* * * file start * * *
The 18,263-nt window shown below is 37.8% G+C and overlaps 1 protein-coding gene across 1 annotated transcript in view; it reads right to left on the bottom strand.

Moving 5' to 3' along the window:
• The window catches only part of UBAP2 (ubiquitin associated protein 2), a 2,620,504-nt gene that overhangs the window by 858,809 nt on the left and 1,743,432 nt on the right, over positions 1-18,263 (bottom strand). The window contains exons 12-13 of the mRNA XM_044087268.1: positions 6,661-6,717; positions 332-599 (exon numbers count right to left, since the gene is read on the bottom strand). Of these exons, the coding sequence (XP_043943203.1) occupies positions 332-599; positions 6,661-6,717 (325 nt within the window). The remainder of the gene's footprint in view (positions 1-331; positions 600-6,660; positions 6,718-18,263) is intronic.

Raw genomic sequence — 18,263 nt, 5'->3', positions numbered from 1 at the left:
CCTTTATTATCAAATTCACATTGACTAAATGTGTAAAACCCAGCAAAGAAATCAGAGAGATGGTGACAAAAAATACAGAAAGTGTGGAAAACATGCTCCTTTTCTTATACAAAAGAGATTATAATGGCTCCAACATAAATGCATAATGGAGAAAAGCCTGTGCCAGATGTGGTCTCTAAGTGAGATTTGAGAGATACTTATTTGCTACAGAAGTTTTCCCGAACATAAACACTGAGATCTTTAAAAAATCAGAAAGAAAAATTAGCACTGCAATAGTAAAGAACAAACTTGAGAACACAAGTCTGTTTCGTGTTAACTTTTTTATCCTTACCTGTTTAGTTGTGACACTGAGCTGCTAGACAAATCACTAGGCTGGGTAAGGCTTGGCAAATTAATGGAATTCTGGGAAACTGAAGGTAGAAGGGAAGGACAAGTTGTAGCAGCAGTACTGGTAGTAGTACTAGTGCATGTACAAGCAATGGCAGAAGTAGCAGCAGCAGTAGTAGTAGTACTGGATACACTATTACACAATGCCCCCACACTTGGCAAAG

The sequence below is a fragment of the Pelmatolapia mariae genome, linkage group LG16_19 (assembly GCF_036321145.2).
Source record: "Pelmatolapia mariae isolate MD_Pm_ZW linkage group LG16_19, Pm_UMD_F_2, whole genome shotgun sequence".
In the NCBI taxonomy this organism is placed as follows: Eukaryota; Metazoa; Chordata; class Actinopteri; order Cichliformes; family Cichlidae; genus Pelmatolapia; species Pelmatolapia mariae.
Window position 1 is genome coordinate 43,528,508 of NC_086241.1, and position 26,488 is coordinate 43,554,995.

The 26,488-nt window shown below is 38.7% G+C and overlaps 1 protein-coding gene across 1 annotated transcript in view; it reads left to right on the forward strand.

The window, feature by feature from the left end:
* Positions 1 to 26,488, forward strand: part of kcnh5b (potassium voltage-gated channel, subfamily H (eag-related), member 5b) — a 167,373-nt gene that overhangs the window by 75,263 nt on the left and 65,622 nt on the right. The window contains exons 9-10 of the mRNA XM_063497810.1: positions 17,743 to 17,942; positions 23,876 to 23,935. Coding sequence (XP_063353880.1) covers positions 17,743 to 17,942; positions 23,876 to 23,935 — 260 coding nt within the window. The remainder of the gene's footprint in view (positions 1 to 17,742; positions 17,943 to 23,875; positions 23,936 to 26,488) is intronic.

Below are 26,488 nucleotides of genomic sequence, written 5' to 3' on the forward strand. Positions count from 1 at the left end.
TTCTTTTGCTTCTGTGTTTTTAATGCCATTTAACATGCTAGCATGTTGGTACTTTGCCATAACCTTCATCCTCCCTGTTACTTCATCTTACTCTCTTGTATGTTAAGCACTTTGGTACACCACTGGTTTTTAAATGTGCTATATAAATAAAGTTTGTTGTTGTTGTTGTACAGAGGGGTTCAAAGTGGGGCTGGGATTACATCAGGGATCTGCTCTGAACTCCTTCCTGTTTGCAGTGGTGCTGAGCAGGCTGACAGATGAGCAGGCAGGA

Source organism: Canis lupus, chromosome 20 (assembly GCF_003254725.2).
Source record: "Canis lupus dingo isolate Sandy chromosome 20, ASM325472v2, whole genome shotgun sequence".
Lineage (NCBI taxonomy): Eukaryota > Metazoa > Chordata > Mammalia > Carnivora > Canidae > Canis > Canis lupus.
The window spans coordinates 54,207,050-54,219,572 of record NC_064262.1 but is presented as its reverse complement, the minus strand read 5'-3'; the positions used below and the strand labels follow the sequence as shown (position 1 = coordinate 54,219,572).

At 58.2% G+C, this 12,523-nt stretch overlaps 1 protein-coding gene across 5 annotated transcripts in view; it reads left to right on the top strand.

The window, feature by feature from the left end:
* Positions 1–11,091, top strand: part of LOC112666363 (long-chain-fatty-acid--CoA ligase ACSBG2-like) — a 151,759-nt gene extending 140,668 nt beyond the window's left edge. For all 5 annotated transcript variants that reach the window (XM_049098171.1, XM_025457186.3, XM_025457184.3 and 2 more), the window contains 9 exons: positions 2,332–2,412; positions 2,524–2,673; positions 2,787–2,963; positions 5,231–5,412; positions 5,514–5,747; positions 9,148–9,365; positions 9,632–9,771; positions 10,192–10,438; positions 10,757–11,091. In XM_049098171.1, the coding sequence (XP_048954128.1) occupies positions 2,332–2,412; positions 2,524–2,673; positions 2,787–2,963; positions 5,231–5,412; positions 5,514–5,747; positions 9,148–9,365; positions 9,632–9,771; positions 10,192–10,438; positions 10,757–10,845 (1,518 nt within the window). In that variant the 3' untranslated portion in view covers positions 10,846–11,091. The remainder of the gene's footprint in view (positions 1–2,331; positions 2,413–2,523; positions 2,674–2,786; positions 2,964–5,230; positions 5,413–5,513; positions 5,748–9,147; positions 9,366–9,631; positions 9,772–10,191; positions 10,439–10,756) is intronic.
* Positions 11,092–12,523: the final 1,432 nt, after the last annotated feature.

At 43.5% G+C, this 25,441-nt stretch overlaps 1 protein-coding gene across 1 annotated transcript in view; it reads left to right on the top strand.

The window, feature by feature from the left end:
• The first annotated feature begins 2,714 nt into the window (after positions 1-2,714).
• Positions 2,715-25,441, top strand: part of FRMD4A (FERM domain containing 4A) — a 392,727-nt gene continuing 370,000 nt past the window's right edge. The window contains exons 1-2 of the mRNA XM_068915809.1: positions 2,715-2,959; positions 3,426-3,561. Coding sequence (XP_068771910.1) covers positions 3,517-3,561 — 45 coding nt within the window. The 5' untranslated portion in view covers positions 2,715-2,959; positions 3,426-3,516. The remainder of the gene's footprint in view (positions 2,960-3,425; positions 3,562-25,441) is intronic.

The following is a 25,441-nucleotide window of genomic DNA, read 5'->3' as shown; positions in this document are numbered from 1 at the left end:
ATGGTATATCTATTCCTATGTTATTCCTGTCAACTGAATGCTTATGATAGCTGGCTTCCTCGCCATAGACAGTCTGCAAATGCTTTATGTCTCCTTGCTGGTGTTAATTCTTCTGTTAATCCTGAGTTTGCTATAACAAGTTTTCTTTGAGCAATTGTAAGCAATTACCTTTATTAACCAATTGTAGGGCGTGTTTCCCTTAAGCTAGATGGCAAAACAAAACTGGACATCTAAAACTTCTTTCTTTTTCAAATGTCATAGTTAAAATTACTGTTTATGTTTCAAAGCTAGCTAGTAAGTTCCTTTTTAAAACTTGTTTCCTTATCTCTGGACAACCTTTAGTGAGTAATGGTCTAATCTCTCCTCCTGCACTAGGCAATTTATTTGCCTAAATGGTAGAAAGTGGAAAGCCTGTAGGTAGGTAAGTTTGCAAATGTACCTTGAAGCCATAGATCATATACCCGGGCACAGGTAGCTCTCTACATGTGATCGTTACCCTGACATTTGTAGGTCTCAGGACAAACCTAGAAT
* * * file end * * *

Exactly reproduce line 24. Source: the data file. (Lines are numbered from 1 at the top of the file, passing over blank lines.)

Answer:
The window, feature by feature from the left end: